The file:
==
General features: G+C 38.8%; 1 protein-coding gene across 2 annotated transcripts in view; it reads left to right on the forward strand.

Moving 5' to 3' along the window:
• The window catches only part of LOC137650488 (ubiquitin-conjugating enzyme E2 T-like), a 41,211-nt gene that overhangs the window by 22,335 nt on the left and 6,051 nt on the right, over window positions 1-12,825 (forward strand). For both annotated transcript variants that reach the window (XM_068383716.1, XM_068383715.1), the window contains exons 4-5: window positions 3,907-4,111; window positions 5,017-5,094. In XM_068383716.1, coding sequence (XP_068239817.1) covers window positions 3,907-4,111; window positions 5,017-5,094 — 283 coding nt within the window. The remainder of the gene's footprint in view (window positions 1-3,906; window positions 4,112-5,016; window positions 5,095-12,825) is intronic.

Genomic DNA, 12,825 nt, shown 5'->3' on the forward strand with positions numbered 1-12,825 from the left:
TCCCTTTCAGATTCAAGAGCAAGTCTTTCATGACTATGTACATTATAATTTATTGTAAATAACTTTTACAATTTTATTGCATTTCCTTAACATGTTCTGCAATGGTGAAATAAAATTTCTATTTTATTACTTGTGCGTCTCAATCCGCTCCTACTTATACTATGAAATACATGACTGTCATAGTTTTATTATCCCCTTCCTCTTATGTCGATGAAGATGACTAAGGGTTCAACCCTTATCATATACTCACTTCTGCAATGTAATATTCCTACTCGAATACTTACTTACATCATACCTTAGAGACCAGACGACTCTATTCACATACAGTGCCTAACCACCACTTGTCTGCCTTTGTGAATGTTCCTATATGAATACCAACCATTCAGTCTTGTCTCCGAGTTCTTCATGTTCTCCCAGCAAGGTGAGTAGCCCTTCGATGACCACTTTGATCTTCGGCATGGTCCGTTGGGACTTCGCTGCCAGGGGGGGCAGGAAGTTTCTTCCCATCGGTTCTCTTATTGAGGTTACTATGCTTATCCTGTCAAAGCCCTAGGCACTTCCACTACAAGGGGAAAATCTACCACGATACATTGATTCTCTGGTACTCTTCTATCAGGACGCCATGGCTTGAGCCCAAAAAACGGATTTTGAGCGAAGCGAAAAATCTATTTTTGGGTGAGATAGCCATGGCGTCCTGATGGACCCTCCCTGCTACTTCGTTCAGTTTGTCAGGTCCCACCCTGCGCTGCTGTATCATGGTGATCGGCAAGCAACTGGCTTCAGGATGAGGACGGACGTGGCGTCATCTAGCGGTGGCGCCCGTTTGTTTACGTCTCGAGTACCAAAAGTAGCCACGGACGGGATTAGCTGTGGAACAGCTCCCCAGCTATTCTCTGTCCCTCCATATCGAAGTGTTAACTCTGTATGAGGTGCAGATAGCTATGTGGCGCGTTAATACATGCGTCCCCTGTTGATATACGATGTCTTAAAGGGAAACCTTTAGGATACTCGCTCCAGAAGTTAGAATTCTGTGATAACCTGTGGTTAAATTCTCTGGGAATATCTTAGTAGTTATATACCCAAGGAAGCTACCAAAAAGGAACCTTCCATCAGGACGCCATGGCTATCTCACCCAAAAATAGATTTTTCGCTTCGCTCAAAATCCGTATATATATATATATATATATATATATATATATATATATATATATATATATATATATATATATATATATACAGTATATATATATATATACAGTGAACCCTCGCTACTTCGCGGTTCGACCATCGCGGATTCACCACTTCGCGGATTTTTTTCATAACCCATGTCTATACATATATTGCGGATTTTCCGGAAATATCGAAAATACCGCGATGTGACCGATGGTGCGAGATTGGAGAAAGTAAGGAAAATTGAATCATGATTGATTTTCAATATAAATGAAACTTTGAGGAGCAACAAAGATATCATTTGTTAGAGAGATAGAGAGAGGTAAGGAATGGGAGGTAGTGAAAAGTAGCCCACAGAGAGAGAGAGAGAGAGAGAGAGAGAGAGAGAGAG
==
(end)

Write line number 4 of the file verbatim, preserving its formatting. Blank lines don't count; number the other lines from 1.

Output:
Genomic DNA, 12,825 nt, shown 5'->3' on the forward strand with positions numbered 1-12,825 from the left: